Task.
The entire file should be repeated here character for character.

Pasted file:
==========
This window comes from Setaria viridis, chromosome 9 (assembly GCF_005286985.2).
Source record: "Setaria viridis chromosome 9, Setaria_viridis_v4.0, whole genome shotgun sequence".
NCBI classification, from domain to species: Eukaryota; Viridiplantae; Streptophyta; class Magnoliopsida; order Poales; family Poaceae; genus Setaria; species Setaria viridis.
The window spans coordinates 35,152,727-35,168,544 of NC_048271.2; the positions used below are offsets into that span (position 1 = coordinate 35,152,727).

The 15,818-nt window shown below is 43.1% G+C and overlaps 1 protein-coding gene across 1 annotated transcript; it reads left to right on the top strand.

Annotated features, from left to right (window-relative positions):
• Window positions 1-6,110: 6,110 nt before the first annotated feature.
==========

This window comes from Setaria viridis, chromosome 9 (assembly GCF_005286985.2).
Source record: "Setaria viridis chromosome 9, Setaria_viridis_v4.0, whole genome shotgun sequence".
NCBI classification, from domain to species: Eukaryota; Viridiplantae; Streptophyta; class Magnoliopsida; order Poales; family Poaceae; genus Setaria; species Setaria viridis.
The window spans coordinates 35,152,727-35,168,544 of NC_048271.2; the positions used below are offsets into that span (position 1 = coordinate 35,152,727).

The 15,818-nt window shown below is 43.1% G+C and overlaps 1 protein-coding gene across 1 annotated transcript; it reads left to right on the top strand.

Annotated features, from left to right (window-relative positions):
• Window positions 1-6,110: 6,110 nt before the first annotated feature.